The author and campaigner, who says current emissions targets are suicidal, in 2018 set up the Foundation for Climate Restoration, which advocates a multi-pronged strategy to bring carbon dioxide and methane levels down significantly by the middle of this century.
"If we follow the UN target, the CO2 level will be 55 per cent higher than humans have ever survived, and the warming will be very high," said Mr Fiekowsky, a Massachusetts Institute of Technology-educated resident of Silicon Valley who visited Sharm El Sheikh to spread awareness about his approach.
"There’s very little chance, almost no chance, that humanity as we know it will survive that condition. It’s that simple."
Before the Industrial Revolution, the CO2 concentration in the atmosphere was about 280 parts per million (ppm). With about 1.5 trillion tonnes of CO2 having been released by human activity, the US government’s National Oceanic and Atmospheric Administration measured the concentration this year to be about 421ppm, up about 1.8ppm on 2021.
Mr Fiekowsky said that several measures could, together, bring down the figure to below 300ppm by 2050. By the end of the century, it could be about 260 or 270ppm, which he said could help to reverse ecological damage caused by climate change. An additional technique could reduce methane in the atmosphere.
One method is ocean iron fertilisation, which involves adding "extremely small quantities" of iron to the seas from ships. This promotes the growth of photosynthetic organisms that capture carbon.
"You do it in the right place, at the right time and at the right concentration, then you can get very rapid photosynthesis and sequestration," he said
Related to this, with seaweed permaculture, nutrient-rich water is pumped into the oceans at a low level. Kelp could be grown in these areas, about half of which could be harvested ― producing revenue to finance the operation ― while the rest sinks, taking its carbon with it for the long term.
A third approach is pioneered by a Californian company, Blue Planet Systems, which uses waste concrete and CO2, which could be from iron and steel plants or other industrial facilities, to produce synthetic limestone, which is suitable for construction.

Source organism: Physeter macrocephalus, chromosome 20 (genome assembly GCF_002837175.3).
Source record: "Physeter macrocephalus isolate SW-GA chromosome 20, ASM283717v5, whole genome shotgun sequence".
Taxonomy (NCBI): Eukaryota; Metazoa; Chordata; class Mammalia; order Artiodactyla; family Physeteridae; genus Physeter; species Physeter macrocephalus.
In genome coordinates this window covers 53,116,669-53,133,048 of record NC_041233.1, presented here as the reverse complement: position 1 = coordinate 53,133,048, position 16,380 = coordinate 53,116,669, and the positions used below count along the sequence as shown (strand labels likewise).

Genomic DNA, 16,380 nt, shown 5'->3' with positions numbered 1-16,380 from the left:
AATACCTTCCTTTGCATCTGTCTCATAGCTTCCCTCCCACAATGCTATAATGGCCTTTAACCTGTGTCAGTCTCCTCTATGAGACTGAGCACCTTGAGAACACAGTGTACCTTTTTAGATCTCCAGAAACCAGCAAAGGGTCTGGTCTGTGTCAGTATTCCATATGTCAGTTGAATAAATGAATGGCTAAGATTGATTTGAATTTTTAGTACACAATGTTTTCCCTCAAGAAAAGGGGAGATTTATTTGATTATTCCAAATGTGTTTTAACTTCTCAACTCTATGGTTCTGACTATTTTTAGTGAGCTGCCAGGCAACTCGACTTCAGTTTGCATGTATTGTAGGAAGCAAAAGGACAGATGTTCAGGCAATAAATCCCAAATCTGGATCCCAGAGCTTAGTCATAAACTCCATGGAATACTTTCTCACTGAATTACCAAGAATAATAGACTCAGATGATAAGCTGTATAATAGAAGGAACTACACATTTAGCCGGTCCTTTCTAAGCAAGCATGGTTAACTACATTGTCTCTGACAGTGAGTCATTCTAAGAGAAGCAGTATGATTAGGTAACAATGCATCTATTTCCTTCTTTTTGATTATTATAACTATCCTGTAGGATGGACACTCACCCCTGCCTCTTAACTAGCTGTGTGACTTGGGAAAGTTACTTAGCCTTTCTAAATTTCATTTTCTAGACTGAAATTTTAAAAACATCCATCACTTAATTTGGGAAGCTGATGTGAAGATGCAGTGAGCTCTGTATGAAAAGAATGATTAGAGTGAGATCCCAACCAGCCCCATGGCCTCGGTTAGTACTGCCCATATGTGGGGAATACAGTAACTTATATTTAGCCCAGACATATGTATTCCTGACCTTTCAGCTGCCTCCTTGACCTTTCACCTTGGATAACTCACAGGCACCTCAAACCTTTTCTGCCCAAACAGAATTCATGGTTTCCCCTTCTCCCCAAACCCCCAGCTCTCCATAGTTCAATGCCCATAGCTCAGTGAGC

Finally, methane oxidation employs iron chloride evaporated into ship exhausts to produce tiny aerosols in the atmosphere. Sunlight releases chlorine, which oxidises methane, converting this potent greenhouse gas into water and carbon dioxide.
This year, Fiekowsky and Carole Douglis detailed these approaches in a book, Climate Restoration: The Only Future That Will Sustain The Human Race.
Also this year, Mr Fiekowsky helped to create the Climate Restoration Safety and Governance Board, which reviews and approves projects "capable of making a significant impact towards restoring global CO2 and methane levels".
Mr Fiekowsky hopes that efforts could be funded by family offices, which are institutions set up by wealthy individuals, often businesspeople, to manage their personal financial assets.
"From what I can see right now, governments have shown no interest whatsoever and universities have shown no interest whatsoever. They have to speak to their current constituencies, not to future generations," he said.
Asher Minns, executive director of the Tyndall Centre for Climate Research at the University of East Anglia in the UK, said the need to remove greenhouse gases is "becoming ever more urgent", so all potential approaches should be looked at.
He said it was likely that "a huge investment on a grand scale" in "lots of different technologies" would be needed to reverse the growth in atmospheric CO2 levels.
Approaches must prevent greenhouse gases from leaking back into the atmosphere and should, Mr Minns said, be thoroughly tested to avoid "unforeseen consequences" when used.
"It’s common [that when] mankind tries to fix a problem, it causes problems elsewhere," he said. "Most solutions are purely theoretical and untested, certainly untested at the scale and costs needed."
Mr Fiekowsky said that trials indicate that any unforeseen consequences from his approaches are more likely to be positive than negative, and is confident that his combination of approaches could restore the climate.
"The general public is very receptive," he said. "We all have our children and grandchildren we’re concerned about. I get a certain amount of pushback from the scientific community, because what we’re doing is not predictable. The scientists push back, but the scientists as parents love it."